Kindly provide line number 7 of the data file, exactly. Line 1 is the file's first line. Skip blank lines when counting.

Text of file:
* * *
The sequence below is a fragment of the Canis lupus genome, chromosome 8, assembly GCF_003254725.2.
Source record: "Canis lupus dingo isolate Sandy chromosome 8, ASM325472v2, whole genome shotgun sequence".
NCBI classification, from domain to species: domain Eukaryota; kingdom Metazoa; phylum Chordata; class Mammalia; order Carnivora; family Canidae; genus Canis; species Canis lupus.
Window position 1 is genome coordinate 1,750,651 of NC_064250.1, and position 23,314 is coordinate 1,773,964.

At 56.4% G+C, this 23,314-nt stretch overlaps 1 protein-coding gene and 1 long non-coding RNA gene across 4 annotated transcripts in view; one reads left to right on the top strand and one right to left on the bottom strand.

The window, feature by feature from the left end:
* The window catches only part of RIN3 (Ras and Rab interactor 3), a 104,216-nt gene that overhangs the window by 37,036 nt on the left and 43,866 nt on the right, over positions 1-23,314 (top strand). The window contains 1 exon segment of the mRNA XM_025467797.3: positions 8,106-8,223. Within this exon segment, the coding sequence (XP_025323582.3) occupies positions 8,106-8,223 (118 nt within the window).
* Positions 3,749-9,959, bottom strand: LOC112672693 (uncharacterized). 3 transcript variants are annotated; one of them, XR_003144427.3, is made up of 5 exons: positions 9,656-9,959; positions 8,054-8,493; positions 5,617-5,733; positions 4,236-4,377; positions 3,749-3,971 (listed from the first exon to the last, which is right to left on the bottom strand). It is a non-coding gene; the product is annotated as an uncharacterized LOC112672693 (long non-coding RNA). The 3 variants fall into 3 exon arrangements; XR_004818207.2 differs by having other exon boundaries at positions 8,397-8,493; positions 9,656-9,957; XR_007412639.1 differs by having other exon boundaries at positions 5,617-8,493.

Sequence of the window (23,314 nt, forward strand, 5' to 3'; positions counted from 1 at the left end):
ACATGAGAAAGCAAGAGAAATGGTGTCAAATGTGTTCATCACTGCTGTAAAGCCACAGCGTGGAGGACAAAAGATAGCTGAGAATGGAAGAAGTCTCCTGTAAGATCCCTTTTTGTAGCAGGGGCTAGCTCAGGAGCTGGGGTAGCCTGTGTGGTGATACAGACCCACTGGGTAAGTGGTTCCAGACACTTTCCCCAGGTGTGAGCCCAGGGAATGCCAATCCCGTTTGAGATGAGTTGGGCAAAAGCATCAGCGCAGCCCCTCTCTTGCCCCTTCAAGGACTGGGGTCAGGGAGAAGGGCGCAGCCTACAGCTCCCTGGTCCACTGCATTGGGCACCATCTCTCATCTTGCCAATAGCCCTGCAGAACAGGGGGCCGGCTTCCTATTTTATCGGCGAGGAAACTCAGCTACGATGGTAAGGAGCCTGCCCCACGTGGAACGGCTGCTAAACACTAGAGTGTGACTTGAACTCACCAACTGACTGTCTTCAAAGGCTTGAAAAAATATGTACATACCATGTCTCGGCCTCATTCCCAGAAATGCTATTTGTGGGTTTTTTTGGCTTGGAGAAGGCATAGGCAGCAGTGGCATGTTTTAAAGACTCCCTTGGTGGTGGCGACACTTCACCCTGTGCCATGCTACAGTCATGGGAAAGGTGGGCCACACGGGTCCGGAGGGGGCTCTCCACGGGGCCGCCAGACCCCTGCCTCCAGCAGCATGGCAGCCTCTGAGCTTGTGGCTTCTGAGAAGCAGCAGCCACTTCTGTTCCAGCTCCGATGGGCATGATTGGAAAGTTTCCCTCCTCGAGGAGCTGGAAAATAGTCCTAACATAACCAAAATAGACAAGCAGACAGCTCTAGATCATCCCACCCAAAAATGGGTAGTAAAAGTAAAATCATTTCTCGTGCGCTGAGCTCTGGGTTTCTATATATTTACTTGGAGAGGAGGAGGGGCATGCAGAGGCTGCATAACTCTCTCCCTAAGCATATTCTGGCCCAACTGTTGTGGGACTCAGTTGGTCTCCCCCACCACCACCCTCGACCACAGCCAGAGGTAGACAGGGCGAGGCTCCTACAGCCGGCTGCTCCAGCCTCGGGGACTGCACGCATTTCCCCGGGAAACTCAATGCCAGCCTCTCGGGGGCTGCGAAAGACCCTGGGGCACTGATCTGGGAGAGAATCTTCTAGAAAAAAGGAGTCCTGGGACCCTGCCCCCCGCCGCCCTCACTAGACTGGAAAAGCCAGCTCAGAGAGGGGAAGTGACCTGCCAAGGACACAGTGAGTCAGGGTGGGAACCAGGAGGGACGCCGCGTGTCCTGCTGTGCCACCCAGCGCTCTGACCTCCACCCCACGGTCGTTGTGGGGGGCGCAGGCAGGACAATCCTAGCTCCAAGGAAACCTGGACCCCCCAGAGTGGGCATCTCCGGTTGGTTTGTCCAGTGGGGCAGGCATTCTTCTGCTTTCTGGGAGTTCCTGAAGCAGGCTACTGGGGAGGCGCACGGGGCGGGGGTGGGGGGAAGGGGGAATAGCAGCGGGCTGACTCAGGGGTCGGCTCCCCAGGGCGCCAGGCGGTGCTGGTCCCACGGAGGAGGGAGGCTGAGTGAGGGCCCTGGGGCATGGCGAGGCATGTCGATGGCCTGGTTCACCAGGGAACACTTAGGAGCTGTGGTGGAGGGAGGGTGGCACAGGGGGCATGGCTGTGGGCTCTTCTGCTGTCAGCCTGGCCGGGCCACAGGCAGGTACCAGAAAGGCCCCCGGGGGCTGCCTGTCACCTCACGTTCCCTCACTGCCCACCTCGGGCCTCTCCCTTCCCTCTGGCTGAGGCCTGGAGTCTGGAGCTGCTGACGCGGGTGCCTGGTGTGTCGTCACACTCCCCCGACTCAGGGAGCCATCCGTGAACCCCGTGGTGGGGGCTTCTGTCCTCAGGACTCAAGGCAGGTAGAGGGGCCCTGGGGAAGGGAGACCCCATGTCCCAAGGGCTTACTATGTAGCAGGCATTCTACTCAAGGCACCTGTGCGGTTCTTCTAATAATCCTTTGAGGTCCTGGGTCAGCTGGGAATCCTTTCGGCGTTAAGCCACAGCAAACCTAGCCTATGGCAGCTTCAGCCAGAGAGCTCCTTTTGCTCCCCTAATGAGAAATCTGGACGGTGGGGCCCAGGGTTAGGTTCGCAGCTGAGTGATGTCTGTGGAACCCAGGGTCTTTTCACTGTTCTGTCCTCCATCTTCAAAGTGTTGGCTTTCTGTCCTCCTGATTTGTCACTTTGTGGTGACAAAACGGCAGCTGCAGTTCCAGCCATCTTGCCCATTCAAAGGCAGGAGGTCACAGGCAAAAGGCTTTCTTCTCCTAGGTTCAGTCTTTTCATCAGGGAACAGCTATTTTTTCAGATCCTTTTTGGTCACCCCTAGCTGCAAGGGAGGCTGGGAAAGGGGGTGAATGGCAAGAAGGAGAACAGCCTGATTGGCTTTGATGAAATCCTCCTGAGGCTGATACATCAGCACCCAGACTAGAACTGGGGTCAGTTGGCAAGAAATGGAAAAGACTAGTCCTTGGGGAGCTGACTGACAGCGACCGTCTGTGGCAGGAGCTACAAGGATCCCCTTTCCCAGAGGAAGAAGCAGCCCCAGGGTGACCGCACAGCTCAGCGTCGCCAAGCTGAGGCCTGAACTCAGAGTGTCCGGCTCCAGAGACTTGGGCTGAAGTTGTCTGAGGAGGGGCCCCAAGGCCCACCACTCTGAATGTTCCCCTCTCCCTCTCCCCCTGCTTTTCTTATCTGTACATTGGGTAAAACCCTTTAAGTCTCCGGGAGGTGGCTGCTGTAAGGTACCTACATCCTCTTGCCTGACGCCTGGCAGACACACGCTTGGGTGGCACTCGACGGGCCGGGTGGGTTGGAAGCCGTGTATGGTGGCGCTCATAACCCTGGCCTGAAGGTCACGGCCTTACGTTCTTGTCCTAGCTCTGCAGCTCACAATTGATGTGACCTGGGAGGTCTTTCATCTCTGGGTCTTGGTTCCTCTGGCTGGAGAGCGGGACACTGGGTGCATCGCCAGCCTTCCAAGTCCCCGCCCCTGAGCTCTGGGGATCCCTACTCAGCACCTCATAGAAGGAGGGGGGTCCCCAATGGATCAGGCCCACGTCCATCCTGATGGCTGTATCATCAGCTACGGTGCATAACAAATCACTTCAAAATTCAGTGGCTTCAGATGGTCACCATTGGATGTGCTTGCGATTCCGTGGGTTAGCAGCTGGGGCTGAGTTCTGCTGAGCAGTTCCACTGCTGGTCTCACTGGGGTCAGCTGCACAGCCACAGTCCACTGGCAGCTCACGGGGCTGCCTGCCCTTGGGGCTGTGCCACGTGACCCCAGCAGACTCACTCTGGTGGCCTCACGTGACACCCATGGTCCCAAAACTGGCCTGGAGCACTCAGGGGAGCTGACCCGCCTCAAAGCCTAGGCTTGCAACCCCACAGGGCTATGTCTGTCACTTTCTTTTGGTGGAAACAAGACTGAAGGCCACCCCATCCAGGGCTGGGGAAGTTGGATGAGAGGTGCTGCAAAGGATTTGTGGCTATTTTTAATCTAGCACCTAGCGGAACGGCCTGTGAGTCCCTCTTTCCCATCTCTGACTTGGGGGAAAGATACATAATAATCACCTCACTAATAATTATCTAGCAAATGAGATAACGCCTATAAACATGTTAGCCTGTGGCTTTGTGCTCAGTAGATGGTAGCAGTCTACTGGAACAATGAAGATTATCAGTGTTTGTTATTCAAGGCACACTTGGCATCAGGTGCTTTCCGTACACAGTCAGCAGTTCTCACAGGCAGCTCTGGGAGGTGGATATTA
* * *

* The window catches only part of RIN3 (Ras and Rab interactor 3), a 104,216-nt gene that overhangs the window by 37,036 nt on the left and 43,866 nt on the right, over positions 1-23,314 (top strand). The window contains 1 exon segment of the mRNA XM_025467797.3: positions 8,106-8,223. Within this exon segment, the coding sequence (XP_025323582.3) occupies positions 8,106-8,223 (118 nt within the window).